It is always best to meet pretrial deadlines and attend trial with an experienced family law attorney. If you are seeking counsel, please call our offices at 480-307-9306 for a referral. Unfortunately, some people cannot afford an attorney and face their pretrial deadlines and trial alone.
What are pretrial deadlines?
Any deadlines that must be met prior to trial. To determine the deadlines in your case, carefully read the Judge’s minute entry setting the trial as Judge’s pretrial deadlines may vary. Typically, there are disclosure and pretrial deadlines and a deadline to deliver your exhibits to the Judge’s office for marking.
This deadline is again, typically, 30 days prior to trial. Disclosure is when you provide the other party a list of your witnesses and what they are expected to testify about and a list of the exhibits with copies of the exhibits you plan to use at trial.
Pretrial Statement may be joint or separate depending on what is ordered in the Judge’s minute entry setting the trial and includes the following information:
a. The nature of the action;
b. The names and address of the parties, if not confidential;
c. Names and dates of birth of the parties’ minor children;
d. The length of the trial if shorter than that scheduled by the Court;
e. A list of the names, addresses and phone numbers of witnesses intended to be used by each party during the trial, indicating witnesses whose testimony will be received by deposition only. Each party shall list any objections to a witness and the basis for that objection.
f. A list of the exhibits that each party intends to use at trial, specifying exhibits that the parties agree are admissible at trial, or if not in agreement, a list of objections and the specific grounds for each objection that a party will make if the exhibit is offered at trial.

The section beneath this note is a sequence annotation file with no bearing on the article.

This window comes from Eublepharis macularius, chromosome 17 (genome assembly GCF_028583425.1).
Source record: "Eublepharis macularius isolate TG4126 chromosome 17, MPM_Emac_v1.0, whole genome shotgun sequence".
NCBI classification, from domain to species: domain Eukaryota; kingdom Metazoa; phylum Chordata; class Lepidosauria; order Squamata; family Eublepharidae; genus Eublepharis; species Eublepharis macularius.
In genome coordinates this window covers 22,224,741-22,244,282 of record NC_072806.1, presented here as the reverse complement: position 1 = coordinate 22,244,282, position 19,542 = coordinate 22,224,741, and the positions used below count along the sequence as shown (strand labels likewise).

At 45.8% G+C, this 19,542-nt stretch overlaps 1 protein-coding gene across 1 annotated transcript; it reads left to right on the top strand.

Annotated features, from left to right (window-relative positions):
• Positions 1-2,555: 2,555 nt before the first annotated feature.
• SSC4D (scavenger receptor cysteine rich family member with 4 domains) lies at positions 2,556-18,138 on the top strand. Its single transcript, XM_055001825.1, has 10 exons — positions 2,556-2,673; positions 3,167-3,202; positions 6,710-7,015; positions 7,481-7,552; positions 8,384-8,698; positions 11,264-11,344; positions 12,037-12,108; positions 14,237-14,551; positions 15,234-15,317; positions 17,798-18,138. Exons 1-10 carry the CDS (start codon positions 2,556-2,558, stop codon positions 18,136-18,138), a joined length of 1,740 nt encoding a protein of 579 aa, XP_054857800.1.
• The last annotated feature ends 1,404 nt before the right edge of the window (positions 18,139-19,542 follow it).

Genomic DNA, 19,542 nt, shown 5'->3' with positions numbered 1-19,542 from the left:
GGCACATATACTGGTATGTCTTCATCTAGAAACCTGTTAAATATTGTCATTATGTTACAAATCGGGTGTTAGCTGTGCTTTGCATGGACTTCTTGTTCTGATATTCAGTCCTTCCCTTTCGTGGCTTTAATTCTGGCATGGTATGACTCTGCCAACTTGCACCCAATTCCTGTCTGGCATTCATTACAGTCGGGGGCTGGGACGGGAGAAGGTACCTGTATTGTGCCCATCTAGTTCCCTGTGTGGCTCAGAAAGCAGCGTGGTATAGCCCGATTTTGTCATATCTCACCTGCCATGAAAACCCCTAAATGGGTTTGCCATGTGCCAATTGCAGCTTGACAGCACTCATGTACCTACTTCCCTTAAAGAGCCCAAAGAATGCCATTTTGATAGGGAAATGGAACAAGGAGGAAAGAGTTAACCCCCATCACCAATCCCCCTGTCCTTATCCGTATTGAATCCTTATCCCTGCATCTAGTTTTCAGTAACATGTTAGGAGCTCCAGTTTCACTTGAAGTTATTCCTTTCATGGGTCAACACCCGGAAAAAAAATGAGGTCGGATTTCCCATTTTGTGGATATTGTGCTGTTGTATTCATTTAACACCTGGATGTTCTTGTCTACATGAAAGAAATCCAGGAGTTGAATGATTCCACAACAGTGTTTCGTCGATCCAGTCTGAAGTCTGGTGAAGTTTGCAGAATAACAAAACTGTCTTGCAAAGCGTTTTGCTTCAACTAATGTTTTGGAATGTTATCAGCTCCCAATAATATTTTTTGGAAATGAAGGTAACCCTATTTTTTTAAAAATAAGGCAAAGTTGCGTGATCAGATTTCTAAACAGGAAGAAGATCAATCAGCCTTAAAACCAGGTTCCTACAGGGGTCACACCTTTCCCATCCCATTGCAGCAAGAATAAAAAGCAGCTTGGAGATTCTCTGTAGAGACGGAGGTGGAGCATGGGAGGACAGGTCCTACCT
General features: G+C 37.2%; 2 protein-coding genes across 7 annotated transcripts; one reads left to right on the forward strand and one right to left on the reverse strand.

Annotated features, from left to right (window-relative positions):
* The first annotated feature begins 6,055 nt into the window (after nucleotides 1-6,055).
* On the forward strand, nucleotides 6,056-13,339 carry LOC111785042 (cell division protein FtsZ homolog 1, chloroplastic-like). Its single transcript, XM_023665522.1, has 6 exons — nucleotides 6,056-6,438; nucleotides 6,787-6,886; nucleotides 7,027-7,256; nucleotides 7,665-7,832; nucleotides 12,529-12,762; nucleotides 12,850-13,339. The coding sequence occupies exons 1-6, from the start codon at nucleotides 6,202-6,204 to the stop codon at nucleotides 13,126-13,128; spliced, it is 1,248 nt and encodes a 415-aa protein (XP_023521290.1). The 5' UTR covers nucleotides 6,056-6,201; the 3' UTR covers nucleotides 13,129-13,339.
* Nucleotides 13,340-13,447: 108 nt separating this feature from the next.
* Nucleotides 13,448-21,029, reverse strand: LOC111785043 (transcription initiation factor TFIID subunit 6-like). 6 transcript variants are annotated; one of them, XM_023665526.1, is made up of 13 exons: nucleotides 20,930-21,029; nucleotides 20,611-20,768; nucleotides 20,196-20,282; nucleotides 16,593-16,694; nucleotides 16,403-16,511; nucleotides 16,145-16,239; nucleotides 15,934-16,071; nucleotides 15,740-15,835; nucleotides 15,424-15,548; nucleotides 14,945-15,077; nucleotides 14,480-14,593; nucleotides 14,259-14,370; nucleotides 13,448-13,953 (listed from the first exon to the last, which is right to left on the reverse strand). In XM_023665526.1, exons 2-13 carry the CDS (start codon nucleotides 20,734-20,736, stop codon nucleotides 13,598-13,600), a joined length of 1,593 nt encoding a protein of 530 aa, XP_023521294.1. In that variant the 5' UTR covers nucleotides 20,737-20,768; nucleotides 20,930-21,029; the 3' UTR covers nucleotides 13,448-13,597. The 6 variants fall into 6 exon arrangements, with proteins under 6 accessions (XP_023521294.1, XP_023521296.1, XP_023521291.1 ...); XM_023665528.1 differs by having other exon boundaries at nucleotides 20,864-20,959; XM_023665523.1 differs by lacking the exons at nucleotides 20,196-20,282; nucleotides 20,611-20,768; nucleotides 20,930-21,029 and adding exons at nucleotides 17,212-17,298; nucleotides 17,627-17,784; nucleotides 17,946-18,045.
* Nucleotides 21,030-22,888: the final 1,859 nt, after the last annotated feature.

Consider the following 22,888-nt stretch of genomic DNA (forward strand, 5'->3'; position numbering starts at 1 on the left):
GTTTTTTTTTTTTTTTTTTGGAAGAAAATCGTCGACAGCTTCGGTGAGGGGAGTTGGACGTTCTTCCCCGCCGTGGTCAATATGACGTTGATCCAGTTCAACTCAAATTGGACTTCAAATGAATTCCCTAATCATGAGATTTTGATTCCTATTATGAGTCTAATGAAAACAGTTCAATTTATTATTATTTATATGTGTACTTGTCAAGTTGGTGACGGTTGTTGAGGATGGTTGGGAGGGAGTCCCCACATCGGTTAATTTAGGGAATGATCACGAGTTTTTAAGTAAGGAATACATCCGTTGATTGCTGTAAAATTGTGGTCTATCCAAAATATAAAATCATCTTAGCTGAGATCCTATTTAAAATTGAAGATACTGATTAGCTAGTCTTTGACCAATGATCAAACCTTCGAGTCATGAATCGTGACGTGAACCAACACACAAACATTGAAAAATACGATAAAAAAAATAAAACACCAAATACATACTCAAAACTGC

g. Stipulations or agreements of the parties;
h. A statement of uncontested facts;
i. Detailed and concise statements of contested issues of fact and law by each party;
j. A statement by each party that all pretrial discovery and disclosure has been completed by the trial date and that the parties have exchanged all exhibits and reports of expert witnesses who have been listed as witnesses;
k. A statement as to whether the parties have in good faith discussed settlement, and if not, the reasons for not discussing settlement;
l. A statement by each party on how a verbatim record of the trial will be made.
Pretrial Statements are required to be filed, delivered to the judge and mailed to any other parties involved with the case typically 1 week prior to trial. Again, carefully read the minute entry or court order setting your trial.
The minute entry or Court order setting the trial will set forth the deadline to deliver the exhibits to the Judge’s office and the format in which the Judge wants the exhibits. For example, inserting colored sheets between the exhibits. Often times, the deadline to deliver the exhibits is one week prior to trial. A set of exhibits must be provided to the other party’s counsel or other party, if not represented by counsel.
The Judge may have other pretrial requirements. To ensure full compliance, carefully read your minute entry or court order that sets the trial.